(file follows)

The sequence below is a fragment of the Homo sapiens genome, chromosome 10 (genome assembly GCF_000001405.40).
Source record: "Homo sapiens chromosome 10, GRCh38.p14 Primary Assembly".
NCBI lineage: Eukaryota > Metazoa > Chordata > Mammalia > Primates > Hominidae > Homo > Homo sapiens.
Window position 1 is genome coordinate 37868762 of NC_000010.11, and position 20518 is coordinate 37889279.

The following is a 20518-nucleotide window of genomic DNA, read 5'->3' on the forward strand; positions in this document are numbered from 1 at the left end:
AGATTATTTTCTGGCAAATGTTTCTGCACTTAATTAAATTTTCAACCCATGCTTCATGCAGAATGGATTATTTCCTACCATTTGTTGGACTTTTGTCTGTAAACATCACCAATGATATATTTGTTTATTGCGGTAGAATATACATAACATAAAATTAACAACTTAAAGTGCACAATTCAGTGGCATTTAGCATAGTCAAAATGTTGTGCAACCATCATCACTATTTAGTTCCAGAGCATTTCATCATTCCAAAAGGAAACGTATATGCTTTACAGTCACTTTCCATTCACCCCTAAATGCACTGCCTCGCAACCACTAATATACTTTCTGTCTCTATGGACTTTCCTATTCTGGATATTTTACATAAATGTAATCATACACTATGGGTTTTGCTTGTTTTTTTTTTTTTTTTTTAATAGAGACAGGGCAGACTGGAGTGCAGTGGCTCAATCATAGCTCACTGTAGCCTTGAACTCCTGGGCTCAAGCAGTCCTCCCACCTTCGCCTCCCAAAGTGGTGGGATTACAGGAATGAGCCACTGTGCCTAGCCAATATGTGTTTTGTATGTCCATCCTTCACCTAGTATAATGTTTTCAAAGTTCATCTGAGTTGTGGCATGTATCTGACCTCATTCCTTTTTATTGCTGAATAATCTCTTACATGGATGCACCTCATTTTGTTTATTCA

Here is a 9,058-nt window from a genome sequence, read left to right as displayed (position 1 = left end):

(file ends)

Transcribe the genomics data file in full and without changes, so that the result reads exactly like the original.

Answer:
The sequence below is a fragment of the Homo sapiens genome, chromosome 10 (genome assembly GCF_000001405.40).
Source record: "Homo sapiens chromosome 10, GRCh38.p14 Primary Assembly".
NCBI lineage: Eukaryota > Metazoa > Chordata > Mammalia > Primates > Hominidae > Homo > Homo sapiens.
Window position 1 is genome coordinate 37868762 of NC_000010.11, and position 20518 is coordinate 37889279.

The following is a 20518-nucleotide window of genomic DNA, read 5'->3' on the forward strand; positions in this document are numbered from 1 at the left end:
AGATTATTTTCTGGCAAATGTTTCTGCACTTAATTAAATTTTCAACCCATGCTTCATGCAGAATGGATTATTTCCTACCATTTGTTGGACTTTTGTCTGTAAACATCACCAATGATATATTTGTTTATTGCGGTAGAATATACATAACATAAAATTAACAACTTAAAGTGCACAATTCAGTGGCATTTAGCATAGTCAAAATGTTGTGCAACCATCATCACTATTTAGTTCCAGAGCATTTCATCATTCCAAAAGGAAACGTATATGCTTTACAGTCACTTTCCATTCACCCCTAAATGCACTGCCTCGCAACCACTAATATACTTTCTGTCTCTATGGACTTTCCTATTCTGGATATTTTACATAAATGTAATCATACACTATGGGTTTTGCTTGTTTTTTTTTTTTTTTTTTAATAGAGACAGGGCAGACTGGAGTGCAGTGGCTCAATCATAGCTCACTGTAGCCTTGAACTCCTGGGCTCAAGCAGTCCTCCCACCTTCGCCTCCCAAAGTGGTGGGATTACAGGAATGAGCCACTGTGCCTAGCCAATATGTGTTTTGTATGTCCATCCTTCACCTAGTATAATGTTTTCAAAGTTCATCTGAGTTGTGGCATGTATCTGACCTCATTCCTTTTTATTGCTGAATAATCTCTTACATGGATGCACCTCATTTTGTTTATTCA

Here is a 9,058-nt window from a genome sequence, read left to right as displayed (position 1 = left end):